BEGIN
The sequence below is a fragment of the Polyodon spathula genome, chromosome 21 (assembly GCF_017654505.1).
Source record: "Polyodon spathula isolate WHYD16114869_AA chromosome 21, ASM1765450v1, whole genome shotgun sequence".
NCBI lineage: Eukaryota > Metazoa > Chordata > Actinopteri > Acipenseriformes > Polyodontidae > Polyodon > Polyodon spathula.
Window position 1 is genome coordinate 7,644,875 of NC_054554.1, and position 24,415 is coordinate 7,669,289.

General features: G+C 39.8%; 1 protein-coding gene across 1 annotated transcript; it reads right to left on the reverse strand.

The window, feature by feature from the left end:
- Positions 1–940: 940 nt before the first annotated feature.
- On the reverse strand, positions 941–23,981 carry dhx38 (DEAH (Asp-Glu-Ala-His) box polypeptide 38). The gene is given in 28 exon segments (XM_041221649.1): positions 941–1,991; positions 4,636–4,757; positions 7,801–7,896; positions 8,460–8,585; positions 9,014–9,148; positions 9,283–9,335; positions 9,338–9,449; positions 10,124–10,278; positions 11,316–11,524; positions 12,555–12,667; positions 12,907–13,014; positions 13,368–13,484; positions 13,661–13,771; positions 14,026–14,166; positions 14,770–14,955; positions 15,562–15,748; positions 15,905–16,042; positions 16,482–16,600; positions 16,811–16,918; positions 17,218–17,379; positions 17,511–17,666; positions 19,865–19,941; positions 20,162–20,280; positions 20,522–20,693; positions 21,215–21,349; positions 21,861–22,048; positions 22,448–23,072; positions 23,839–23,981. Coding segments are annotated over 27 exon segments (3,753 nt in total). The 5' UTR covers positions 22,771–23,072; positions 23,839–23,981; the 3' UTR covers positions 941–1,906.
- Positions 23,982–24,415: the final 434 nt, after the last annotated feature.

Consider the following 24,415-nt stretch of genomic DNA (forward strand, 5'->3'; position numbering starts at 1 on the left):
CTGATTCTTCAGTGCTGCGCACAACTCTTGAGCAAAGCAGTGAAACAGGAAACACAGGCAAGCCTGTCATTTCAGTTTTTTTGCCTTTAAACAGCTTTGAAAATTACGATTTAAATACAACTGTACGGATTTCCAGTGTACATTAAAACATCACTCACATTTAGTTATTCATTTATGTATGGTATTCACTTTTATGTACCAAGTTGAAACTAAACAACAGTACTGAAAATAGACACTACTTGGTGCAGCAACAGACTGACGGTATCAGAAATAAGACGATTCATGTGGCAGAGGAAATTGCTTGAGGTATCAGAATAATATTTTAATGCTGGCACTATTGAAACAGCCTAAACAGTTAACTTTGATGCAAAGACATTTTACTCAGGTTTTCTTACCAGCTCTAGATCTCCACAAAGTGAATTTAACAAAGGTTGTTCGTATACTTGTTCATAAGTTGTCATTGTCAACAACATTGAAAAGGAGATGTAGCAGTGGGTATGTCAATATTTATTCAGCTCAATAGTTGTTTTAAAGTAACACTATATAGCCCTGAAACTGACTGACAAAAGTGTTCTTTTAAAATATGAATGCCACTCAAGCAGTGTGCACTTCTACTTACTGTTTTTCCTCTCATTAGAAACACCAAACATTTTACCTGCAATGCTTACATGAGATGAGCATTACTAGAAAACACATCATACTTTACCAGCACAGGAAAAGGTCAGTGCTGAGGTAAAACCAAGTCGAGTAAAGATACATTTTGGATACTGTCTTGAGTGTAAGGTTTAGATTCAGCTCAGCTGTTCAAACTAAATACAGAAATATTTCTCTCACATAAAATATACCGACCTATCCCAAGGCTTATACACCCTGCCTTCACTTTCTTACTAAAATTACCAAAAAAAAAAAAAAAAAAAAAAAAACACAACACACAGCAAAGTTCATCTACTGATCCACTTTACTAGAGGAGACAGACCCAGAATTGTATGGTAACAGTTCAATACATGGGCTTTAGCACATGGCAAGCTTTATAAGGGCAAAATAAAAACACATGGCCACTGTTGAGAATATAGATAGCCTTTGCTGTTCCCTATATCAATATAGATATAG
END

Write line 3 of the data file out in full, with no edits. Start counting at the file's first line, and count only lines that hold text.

NCBI lineage: Eukaryota > Metazoa > Chordata > Actinopteri > Acipenseriformes > Polyodontidae > Polyodon > Polyodon spathula.